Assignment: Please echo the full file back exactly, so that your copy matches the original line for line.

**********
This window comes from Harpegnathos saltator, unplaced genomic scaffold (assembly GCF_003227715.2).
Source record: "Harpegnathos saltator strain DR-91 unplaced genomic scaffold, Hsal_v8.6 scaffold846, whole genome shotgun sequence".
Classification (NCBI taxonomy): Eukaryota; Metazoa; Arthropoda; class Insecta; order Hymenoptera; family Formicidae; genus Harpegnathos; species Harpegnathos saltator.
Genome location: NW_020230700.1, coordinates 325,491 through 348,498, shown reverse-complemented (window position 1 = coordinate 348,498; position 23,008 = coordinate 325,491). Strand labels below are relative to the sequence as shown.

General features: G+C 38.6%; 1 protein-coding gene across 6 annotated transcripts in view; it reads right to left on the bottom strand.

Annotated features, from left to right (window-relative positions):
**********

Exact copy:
This window comes from Harpegnathos saltator, unplaced genomic scaffold (assembly GCF_003227715.2).
Source record: "Harpegnathos saltator strain DR-91 unplaced genomic scaffold, Hsal_v8.6 scaffold846, whole genome shotgun sequence".
Classification (NCBI taxonomy): Eukaryota; Metazoa; Arthropoda; class Insecta; order Hymenoptera; family Formicidae; genus Harpegnathos; species Harpegnathos saltator.
Genome location: NW_020230700.1, coordinates 325,491 through 348,498, shown reverse-complemented (window position 1 = coordinate 348,498; position 23,008 = coordinate 325,491). Strand labels below are relative to the sequence as shown.

General features: G+C 38.6%; 1 protein-coding gene across 6 annotated transcripts in view; it reads right to left on the bottom strand.

Annotated features, from left to right (window-relative positions):